The Easter BunnyThe Easter Bunny has a long history. It was brought to America from Germany by immigrants in the Pennsylvania Dutch area. It has become an integral part of the American Easter tradition and has to a lesser degree been accepted in the UK.
What Is the Easter Bunny?The Easter Bunny is usually considered to be a benevolent, vaguely supernatural creature that brings gifts to good boys and girls. Today these gifts are usually in the form of chocolate Easter eggs.
The origin of the Easter Bunny probably goes back to the festival's connection with the pagan goddess Eostre. Eostre (sometimes spelt Oestre) was a fertility goddess from whom we derive the word "oestrogen" and she is closely associated with fertility symbols such as eggs. The rabbit is known as a highly fertile creature and hence an obvious choice for Easter symbolism.
In fact the use of a rabbit is probably a mistake - the Easter "bunny" is more likely to be a hare, since it is the hare that is usually considered the sacred creature of Eostre. Hares have been considered sacred by many cultures inclusing the ancient Egyptians who believed them to watch the moon during the night. Although hares and rabbits are related they are most definitely different creatures, as a certain Bugs keeps reminding us!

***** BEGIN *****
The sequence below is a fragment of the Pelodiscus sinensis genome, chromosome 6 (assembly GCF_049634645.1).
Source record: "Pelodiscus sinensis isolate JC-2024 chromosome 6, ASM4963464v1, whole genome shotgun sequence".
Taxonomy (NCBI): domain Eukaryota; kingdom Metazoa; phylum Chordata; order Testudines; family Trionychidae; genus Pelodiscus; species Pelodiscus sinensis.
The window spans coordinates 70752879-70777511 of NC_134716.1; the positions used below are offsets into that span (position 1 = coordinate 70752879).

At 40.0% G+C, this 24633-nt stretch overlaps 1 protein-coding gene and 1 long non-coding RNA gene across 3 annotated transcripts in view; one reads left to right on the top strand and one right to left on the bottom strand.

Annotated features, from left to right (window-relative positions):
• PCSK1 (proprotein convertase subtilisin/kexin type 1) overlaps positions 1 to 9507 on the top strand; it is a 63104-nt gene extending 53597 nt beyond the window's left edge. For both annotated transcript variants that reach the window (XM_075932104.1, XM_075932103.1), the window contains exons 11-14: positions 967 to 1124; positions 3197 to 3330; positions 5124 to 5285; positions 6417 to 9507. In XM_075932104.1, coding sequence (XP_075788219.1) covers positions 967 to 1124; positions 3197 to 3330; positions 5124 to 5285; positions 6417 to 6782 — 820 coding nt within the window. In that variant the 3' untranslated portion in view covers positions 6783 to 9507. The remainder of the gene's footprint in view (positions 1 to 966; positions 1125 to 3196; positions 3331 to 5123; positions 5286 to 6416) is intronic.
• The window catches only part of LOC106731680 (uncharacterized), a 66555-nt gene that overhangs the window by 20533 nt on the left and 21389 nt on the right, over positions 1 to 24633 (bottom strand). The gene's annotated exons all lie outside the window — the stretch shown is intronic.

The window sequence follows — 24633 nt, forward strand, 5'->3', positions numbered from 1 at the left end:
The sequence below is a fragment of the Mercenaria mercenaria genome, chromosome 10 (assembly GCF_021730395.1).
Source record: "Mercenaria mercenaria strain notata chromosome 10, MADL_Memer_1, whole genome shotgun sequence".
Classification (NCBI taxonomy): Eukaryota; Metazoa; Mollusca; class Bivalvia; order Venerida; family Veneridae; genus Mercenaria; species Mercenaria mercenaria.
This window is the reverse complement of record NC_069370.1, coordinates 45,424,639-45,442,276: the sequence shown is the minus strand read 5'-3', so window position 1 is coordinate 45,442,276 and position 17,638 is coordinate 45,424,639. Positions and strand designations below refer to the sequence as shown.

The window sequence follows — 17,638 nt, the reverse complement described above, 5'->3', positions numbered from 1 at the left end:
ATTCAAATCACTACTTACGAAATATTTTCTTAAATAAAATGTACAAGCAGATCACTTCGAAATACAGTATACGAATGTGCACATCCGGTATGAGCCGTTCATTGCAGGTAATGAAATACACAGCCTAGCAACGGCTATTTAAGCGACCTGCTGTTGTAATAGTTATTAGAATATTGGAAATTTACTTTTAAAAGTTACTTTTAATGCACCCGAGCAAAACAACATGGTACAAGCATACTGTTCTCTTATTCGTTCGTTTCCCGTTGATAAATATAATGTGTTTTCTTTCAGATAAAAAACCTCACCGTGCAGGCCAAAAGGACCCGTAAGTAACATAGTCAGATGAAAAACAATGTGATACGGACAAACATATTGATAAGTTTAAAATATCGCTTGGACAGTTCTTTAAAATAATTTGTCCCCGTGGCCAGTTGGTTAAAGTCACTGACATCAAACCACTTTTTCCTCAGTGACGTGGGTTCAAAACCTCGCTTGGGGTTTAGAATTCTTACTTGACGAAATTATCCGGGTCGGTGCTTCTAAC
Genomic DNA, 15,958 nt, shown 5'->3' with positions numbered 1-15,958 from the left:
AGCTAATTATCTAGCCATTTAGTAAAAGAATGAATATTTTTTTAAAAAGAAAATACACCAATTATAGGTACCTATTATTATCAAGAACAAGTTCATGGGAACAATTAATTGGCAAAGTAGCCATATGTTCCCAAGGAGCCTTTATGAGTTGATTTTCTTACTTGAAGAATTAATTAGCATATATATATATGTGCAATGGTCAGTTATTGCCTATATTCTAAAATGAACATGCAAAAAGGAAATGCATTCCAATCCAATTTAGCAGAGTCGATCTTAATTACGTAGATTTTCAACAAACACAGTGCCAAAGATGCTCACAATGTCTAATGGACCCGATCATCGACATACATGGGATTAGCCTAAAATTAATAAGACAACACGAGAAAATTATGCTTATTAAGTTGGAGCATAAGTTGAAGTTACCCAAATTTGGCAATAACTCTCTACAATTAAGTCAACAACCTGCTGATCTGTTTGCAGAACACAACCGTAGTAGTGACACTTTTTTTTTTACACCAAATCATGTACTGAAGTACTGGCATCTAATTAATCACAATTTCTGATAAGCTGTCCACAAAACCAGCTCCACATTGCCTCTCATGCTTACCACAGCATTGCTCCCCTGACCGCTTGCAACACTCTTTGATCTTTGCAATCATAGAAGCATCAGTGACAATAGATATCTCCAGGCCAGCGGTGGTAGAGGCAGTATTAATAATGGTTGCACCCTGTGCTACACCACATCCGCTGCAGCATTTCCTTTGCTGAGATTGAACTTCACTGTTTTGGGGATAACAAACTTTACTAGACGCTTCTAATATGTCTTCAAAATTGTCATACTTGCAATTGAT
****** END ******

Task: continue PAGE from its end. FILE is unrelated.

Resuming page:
The earliest known reference to our modern Easter Bunny tradition appears to be from 16th century Germany. In the 18th century, German settlers to America brought the tradition with them. The Bunny was known by them as Oschter Haws (or Osterhase) and brought gifts of chocolate, candy and Easter Eggs to good children. Often children would make up nests for Oschter Haws, sometimes using their Easter bonnets, and the Bunny would leave his treats there.
Fewer children today have bonnets or build nests, however it is common in some places for the Easter Bunny to scatter and/ or hide its treats for the children to find on an Easter egg hunt. A Bunny costume is a also popular suit for the festivities.
The idea of a giant supernatural rabbit that lays millions of chocolate eggs in one night is, of course, incongruous and ridiculous. Fortunately that is no problem for the imaginations of young children.